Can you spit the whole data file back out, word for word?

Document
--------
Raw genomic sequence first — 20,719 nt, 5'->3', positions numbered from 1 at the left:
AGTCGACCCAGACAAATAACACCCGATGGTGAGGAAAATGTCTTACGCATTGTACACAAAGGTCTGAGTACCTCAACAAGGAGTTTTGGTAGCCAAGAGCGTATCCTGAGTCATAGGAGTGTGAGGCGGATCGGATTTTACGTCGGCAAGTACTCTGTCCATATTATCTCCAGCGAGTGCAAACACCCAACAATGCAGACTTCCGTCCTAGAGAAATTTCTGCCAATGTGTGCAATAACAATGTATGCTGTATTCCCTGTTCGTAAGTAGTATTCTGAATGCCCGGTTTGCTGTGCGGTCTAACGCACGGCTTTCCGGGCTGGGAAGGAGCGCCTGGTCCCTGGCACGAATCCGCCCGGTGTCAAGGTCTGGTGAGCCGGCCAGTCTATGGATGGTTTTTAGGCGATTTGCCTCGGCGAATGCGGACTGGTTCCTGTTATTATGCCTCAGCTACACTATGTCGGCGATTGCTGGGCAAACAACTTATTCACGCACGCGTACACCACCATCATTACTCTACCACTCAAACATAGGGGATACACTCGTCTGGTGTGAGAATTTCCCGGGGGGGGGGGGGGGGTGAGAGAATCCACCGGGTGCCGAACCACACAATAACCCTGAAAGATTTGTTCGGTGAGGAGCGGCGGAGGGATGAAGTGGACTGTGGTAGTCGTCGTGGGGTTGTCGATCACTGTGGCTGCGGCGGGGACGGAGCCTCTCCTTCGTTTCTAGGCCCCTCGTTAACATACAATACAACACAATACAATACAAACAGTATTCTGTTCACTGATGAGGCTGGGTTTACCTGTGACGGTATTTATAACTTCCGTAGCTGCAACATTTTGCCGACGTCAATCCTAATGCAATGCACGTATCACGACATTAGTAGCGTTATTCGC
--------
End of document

Raw genomic sequence first — 20,719 nt, 5'->3', positions numbered from 1 at the left:
AGTCGACCCAGACAAATAACACCCGATGGTGAGGAAAATGTCTTACGCATTGTACACAAAGGTCTGAGTACCTCAACAAGGAGTTTTGGTAGCCAAGAGCGTATCCTGAGTCATAGGAGTGTGAGGCGGATCGGATTTTACGTCGGCAAGTACTCTGTCCATATTATCTCCAGCGAGTGCAAACACCCAACAATGCAGACTTCCGTCCTAGAGAAATTTCTGCCAATGTGTGCAATAACAATGTATGCTGTATTCCCTGTTCGTAAGTAGTATTCTGAATGCCCGGTTTGCTGTGCGGTCTAACGCACGGCTTTCCGGGCTGGGAAGGAGCGCCTGGTCCCTGGCACGAATCCGCCCGGTGTCAAGGTCTGGTGAGCCGGCCAGTCTATGGATGGTTTTTAGGCGATTTGCCTCGGCGAATGCGGACTGGTTCCTGTTATTATGCCTCAGCTACACTATGTCGGCGATTGCTGGGCAAACAACTTATTCACGCACGCGTACACCACCATCATTACTCTACCACTCAAACATAGGGGATACACTCGTCTGGTGTGAGAATTTCCCGGGGGGGGGGGGGGGGTGAGAGAATCCACCGGGTGCCGAACCACACAATAACCCTGAAAGATTTGTTCGGTGAGGAGCGGCGGAGGGATGAAGTGGACTGTGGTAGTCGTCGTGGGGTTGTCGATCACTGTGGCTGCGGCGGGGACGGAGCCTCTCCTTCGTTTCTAGGCCCCTCGTTAACATACAATACAACACAATACAATACAAACAGTATTCTGTTCACTGATGAGGCTGGGTTTACCTGTGACGGTATTTATAACTTCCGTAGCTGCAACATTTTGCCGACGTCAATCCTAATGCAATGCACGTATCACGACATTAGTAGCGTTATTCGC